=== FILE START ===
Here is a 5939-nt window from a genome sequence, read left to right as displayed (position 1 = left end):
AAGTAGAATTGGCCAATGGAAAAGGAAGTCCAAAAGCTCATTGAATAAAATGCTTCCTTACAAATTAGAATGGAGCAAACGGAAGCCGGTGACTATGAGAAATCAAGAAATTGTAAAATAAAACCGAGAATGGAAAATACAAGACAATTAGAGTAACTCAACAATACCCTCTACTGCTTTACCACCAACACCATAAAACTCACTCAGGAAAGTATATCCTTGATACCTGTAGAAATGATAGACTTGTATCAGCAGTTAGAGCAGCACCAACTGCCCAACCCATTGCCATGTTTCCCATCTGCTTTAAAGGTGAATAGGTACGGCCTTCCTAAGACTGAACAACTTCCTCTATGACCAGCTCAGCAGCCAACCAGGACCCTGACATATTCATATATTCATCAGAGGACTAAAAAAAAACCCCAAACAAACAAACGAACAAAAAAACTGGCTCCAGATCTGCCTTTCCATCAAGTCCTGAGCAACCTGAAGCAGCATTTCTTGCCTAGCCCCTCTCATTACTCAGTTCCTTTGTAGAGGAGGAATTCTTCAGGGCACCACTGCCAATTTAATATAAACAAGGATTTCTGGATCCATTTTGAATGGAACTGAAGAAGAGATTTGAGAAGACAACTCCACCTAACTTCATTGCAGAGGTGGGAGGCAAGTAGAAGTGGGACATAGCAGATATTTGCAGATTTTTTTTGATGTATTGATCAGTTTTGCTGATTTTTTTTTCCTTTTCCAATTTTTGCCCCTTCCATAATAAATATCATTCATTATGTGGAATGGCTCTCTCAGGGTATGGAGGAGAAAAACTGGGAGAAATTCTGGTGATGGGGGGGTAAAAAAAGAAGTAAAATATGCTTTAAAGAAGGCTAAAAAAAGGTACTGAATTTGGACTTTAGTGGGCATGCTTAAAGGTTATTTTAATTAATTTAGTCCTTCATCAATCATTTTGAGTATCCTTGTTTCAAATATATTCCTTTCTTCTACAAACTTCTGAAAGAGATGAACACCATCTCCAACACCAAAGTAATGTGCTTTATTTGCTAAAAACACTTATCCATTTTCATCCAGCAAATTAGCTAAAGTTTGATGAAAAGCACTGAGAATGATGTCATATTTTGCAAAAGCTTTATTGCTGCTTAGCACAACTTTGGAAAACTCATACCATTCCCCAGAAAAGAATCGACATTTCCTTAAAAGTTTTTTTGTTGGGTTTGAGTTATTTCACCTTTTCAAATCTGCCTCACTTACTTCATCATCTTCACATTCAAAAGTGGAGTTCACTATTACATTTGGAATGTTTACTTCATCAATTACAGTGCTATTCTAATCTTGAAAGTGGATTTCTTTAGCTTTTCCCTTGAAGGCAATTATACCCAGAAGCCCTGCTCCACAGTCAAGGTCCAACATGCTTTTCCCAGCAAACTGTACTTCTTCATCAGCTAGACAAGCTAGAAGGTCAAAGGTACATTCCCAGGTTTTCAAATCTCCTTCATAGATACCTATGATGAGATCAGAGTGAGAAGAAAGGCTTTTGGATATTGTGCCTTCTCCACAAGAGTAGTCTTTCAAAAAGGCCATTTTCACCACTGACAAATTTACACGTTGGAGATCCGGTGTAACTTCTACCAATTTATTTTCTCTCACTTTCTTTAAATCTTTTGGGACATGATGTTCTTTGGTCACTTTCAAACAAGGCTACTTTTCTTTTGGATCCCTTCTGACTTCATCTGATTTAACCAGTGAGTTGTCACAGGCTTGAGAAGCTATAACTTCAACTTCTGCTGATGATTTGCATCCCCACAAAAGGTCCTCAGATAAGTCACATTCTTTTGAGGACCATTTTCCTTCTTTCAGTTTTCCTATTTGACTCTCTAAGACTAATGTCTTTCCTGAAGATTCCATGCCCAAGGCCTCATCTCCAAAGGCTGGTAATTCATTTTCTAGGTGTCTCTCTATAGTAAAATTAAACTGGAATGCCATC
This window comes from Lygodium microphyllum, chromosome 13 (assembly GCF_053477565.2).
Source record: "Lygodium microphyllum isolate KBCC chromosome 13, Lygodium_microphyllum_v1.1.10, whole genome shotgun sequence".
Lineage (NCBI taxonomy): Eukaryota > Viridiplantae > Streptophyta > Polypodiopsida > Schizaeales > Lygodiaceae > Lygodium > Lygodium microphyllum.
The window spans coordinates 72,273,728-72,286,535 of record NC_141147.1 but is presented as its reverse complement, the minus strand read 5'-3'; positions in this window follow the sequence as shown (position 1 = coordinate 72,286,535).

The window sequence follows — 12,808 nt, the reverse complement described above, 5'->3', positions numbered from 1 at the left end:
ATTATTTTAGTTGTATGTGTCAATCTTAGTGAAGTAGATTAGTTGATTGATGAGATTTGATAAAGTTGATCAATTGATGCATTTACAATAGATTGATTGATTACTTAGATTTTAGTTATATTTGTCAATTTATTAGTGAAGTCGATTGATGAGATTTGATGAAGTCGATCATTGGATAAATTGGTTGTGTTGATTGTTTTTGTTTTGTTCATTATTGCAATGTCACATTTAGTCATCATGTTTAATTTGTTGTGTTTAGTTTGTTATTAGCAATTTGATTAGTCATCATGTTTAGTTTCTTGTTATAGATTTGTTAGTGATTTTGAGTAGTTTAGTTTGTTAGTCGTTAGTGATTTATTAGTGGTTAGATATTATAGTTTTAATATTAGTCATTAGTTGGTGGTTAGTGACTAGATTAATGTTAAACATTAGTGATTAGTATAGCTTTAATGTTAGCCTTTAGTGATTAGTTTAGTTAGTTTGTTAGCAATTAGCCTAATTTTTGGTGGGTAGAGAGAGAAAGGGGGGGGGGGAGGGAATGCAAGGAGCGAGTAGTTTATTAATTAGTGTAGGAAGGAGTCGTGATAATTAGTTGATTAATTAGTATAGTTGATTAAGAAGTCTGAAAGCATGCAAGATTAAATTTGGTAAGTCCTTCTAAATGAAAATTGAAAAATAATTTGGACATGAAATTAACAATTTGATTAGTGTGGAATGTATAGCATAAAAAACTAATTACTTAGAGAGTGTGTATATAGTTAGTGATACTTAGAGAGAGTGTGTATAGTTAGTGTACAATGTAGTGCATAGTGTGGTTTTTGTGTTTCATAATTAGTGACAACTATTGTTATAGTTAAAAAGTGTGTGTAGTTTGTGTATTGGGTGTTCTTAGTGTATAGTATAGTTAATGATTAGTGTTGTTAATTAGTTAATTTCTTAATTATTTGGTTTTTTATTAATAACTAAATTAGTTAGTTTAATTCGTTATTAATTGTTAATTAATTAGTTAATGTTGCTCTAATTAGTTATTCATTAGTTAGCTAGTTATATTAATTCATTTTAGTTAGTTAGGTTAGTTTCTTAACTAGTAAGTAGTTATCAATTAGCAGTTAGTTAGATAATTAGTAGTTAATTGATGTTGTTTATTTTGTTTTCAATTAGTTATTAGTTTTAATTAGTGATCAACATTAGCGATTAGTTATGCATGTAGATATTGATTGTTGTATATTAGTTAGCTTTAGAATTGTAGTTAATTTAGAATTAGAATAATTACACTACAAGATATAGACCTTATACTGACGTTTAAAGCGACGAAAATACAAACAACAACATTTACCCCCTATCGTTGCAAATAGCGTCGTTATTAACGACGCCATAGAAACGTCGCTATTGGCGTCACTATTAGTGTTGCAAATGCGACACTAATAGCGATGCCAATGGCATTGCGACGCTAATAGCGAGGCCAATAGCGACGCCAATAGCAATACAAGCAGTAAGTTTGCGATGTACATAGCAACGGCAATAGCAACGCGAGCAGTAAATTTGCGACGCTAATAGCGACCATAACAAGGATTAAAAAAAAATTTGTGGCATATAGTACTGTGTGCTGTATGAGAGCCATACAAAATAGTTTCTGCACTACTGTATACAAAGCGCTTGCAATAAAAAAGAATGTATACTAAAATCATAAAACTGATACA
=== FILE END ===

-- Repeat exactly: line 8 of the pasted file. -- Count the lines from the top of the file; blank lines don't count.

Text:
ATTATTTTAGTTGTATGTGTCAATCTTAGTGAAGTAGATTAGTTGATTGATGAGATTTGATAAAGTTGATCAATTGATGCATTTACAATAGATTGATTGATTACTTAGATTTTAGTTATATTTGTCAATTTATTAGTGAAGTCGATTGATGAGATTTGATGAAGTCGATCATTGGATAAATTGGTTGTGTTGATTGTTTTTGTTTTGTTCATTATTGCAATGTCACATTTAGTCATCATGTTTAATTTGTTGTGTTTAGTTTGTTATTAGCAATTTGATTAGTCATCATGTTTAGTTTCTTGTTATAGATTTGTTAGTGATTTTGAGTAGTTTAGTTTGTTAGTCGTTAGTGATTTATTAGTGGTTAGATATTATAGTTTTAATATTAGTCATTAGTTGGTGGTTAGTGACTAGATTAATGTTAAACATTAGTGATTAGTATAGCTTTAATGTTAGCCTTTAGTGATTAGTTTAGTTAGTTTGTTAGCAATTAGCCTAATTTTTGGTGGGTAGAGAGAGAAAGGGGGGGGGGGAGGGAATGCAAGGAGCGAGTAGTTTATTAATTAGTGTAGGAAGGAGTCGTGATAATTAGTTGATTAATTAGTATAGTTGATTAAGAAGTCTGAAAGCATGCAAGATTAAATTTGGTAAGTCCTTCTAAATGAAAATTGAAAAATAATTTGGACATGAAATTAACAATTTGATTAGTGTGGAATGTATAGCATAAAAAACTAATTACTTAGAGAGTGTGTATATAGTTAGTGATACTTAGAGAGAGTGTGTATAGTTAGTGTACAATGTAGTGCATAGTGTGGTTTTTGTGTTTCATAATTAGTGACAACTATTGTTATAGTTAAAAAGTGTGTGTAGTTTGTGTATTGGGTGTTCTTAGTGTATAGTATAGTTAATGATTAGTGTTGTTAATTAGTTAATTTCTTAATTATTTGGTTTTTTATTAATAACTAAATTAGTTAGTTTAATTCGTTATTAATTGTTAATTAATTAGTTAATGTTGCTCTAATTAGTTATTCATTAGTTAGCTAGTTATATTAATTCATTTTAGTTAGTTAGGTTAGTTTCTTAACTAGTAAGTAGTTATCAATTAGCAGTTAGTTAGATAATTAGTAGTTAATTGATGTTGTTTATTTTGTTTTCAATTAGTTATTAGTTTTAATTAGTGATCAACATTAGCGATTAGTTATGCATGTAGATATTGATTGTTGTATATTAGTTAGCTTTAGAATTGTAGTTAATTTAGAATTAGAATAATTACACTACAAGATATAGACCTTATACTGACGTTTAAAGCGACGAAAATACAAACAACAACATTTACCCCCTATCGTTGCAAATAGCGTCGTTATTAACGACGCCATAGAAACGTCGCTATTGGCGTCACTATTAGTGTTGCAAATGCGACACTAATAGCGATGCCAATGGCATTGCGACGCTAATAGCGAGGCCAATAGCGACGCCAATAGCAATACAAGCAGTAAGTTTGCGATGTACATAGCAACGGCAATAGCAACGCGAGCAGTAAATTTGCGACGCTAATAGCGACCATAACAAGGATTAAAAAAAAATTTGTGGCATATAGTACTGTGTGCTGTATGAGAGCCATACAAAATAGTTTCTGCACTACTGTATACAAAGCGCTTGCAATAAAAAAGAATGTATACTAAAATCATAAAACTGATACA